At Home in France
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"As beguiling and delectable as France itself."
"Ann Barry tells her tale directly and clearly, without cloying artifice or guile, so that it has the warmth, honesty, and force of a long letter from an old friend. She makes her reader a welcome house guest in her much-loved little cottage in the heart of France."
*Susan Allen Toth
Ann Barry was a single woman, working and living in New York, when she fell in love with a charming house in Carennac in southwestern France. Even though she knew it was the stuff of fantasy, even though she knew she would rarely be able to spend more than four weeks a year there, she was hooked. This spirited, captivating memoir traces Ms. Barry's adventures as she follows her dream of living in the French countryside: Her fascinating (and often humorous) excursions to Brittany and Provence, charmed nights spent at majestic chateaux and back-road inns, and quiet moments in cool Gothic churches become our own.
And as the years go by, and "l' Americaine," as she is known, returns again and again to her real home, she becomes a recognizable fixture in the neighborhood. Ann Barry is a foreigner enchanted with an unpredictable world that seems constantly fresh and exciting. In this vivid memoir, she shares the colorful world that is her France.
"AN INTELLIGENT MEMOIR."
*The New Yorker
"DELIGHTFUL . . . BARRY WRITES ENGAGINGLY. . . . [She] is very much at home in such fine company as M.F.K. Fisher's Two Towns in Provence, Robert Daley's Portraits of France, and Richard Goodman's French Dirt.
*St. Louis Post-Dispatch
pay (by credit card, of course) the expenditures for the towing, but that I would be reimbursed by Avis. Second, I had the option of taking another rental car if I needed it, or—he pointed across the way—simply taking the métro into Paris. The métro! It was right here! I was elated to be relieved of the car. Suddenly, after the excruciating march of time since dawn, things were moving forward at an amazing clip. I signed all the papers. Was there anywhere I could get lunch? I asked. It was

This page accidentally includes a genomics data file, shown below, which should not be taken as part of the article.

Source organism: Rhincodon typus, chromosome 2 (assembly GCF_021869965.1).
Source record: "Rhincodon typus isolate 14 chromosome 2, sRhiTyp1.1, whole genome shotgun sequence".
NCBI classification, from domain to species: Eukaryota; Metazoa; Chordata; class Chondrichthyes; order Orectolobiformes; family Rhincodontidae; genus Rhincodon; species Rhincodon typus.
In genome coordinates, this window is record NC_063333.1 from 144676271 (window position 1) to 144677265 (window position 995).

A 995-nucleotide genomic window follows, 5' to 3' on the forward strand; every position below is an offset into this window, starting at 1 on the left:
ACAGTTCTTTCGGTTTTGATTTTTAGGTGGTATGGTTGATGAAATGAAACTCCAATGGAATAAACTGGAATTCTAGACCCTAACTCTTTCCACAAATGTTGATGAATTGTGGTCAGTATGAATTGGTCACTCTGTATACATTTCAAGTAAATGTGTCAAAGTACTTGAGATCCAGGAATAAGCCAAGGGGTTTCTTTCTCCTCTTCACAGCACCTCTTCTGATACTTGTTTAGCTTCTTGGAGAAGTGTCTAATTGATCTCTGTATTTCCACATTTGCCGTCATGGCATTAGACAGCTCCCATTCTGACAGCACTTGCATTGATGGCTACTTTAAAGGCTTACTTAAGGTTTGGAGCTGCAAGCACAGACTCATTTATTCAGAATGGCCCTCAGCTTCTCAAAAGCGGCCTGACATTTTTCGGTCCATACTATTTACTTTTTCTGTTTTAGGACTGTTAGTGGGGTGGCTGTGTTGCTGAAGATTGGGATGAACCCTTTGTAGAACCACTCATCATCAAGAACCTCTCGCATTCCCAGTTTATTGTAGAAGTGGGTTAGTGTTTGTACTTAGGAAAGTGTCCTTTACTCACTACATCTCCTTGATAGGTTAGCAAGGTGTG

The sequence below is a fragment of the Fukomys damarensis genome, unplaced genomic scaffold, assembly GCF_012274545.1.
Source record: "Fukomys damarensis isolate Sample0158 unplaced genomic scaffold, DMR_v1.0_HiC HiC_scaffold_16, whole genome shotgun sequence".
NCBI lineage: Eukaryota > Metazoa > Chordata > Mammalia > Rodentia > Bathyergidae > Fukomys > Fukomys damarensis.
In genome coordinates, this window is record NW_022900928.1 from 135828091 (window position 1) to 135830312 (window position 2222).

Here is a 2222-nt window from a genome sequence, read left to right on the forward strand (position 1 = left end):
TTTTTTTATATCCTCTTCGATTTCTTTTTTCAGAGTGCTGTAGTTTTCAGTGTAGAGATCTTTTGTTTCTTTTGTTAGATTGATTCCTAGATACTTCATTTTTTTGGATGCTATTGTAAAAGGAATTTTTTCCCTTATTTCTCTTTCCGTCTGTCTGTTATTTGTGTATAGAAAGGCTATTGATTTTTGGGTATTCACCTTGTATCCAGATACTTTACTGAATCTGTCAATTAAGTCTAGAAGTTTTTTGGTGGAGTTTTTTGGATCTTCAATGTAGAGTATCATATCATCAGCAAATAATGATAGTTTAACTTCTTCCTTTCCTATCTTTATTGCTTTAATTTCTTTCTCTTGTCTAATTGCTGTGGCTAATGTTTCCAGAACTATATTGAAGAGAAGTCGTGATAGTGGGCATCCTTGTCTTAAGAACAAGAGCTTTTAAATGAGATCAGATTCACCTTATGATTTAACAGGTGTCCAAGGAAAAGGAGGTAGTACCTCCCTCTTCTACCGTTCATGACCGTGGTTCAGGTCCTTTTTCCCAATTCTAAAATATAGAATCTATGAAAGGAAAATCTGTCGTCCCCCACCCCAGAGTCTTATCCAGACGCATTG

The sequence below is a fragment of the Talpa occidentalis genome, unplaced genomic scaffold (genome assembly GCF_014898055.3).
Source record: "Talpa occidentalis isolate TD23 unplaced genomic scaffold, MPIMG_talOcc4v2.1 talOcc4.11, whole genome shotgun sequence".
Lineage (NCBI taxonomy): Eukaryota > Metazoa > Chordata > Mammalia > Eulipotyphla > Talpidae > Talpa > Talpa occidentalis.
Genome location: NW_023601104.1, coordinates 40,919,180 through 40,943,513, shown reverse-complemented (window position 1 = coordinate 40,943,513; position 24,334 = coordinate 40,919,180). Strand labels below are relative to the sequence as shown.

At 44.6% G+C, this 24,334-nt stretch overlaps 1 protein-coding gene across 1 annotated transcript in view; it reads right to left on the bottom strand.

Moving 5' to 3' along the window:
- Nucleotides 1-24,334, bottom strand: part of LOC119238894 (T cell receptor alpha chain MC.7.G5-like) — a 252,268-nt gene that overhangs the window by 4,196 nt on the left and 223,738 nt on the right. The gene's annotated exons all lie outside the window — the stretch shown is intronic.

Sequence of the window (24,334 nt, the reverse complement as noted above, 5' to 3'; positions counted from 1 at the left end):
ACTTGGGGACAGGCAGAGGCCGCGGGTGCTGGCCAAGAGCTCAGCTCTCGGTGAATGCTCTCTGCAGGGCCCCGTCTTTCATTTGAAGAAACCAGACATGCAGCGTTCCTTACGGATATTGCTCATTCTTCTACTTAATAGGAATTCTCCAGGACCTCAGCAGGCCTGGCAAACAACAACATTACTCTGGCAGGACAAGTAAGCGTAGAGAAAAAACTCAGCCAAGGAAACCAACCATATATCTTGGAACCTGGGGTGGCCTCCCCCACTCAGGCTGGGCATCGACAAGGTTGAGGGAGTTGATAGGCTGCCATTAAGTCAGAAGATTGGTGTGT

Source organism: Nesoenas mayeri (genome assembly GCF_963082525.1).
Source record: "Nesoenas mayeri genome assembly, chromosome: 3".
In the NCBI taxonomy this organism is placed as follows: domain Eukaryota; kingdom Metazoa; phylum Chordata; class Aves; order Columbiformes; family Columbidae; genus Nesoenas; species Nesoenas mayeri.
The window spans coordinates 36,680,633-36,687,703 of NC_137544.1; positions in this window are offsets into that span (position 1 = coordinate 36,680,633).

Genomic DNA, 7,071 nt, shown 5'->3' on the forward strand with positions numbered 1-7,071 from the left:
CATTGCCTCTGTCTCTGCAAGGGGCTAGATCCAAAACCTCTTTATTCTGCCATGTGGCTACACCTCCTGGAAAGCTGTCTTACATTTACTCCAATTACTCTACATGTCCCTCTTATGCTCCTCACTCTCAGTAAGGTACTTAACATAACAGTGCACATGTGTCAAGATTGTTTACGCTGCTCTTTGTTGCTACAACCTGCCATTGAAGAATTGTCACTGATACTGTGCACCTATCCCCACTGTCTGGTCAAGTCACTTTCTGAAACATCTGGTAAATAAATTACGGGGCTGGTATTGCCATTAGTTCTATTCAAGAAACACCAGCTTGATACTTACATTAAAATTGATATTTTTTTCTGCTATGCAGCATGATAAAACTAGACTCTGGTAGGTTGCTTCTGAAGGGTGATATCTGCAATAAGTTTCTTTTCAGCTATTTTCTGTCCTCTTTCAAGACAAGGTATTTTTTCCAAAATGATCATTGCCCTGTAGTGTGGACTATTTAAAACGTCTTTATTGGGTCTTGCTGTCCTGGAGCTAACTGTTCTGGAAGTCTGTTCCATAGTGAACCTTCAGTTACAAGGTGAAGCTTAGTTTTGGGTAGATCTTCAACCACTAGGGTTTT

surprise crossed their faces at the gift of wine. They made no response, leaving me wondering if they were pleased or somehow offended. Madame turned immediately to the kitchen. Monsieur put the bottle on a side cupboard and invited me to table. Serge, their son whom I’d only encountered on a few occasions, was slumped in a chair and greeted me with a perfunctory nod. Françoise was lackadaisically setting the table. She explained, with a pout, that Kati was the lucky one, waiting tables at a
china saucer, containing the juice of a couple of freshly squeezed lemons. Alongside is a sugar pot, a pitcher of cold water, and a spoon. You add water and sugar to taste, and stir it up. It’s fresh and tangy, but it’s the ritual that makes it elegant. As the time neared four o’clock we strolled back to the ramparts. The buses were still empty; only a few early stragglers had made their way back. I approached the group of drivers again. The driver of the bus that had Charleston locked in was on
me? What would they think of the transformation of Pech Farguet? I imagined them standing in a line outside the house, their faces ruddy and weathered, their rough hands soiled from labor in the fields. Jean Frêne, Jean Bayssen, Antoine Malbet, Jean Bouat. “Je suis heureuse de faire votre connaissance,” I say, in my proper schoolgirl’s French. They extend their elbows out of politeness. But I shake their hands, feeling the gritty earth. I invite them in and they are surprised, amazed at the look
woman with feathery, cropped white hair, piercing blue eyes, and a hawklike expression. She reminded me slightly of Phyllis Diller. She seemed ecstatic to meet me and led me by the arm, in a conspiratorial fashion, to the curtained window, where, she said, in a barely contained whisper, I could secretly observe le tournage. And I was invited to return, whenever I wanted, any day, anytime. Did I know, by the way, she asked, as if she was imparting only to me a well-kept secret, that Elisabeth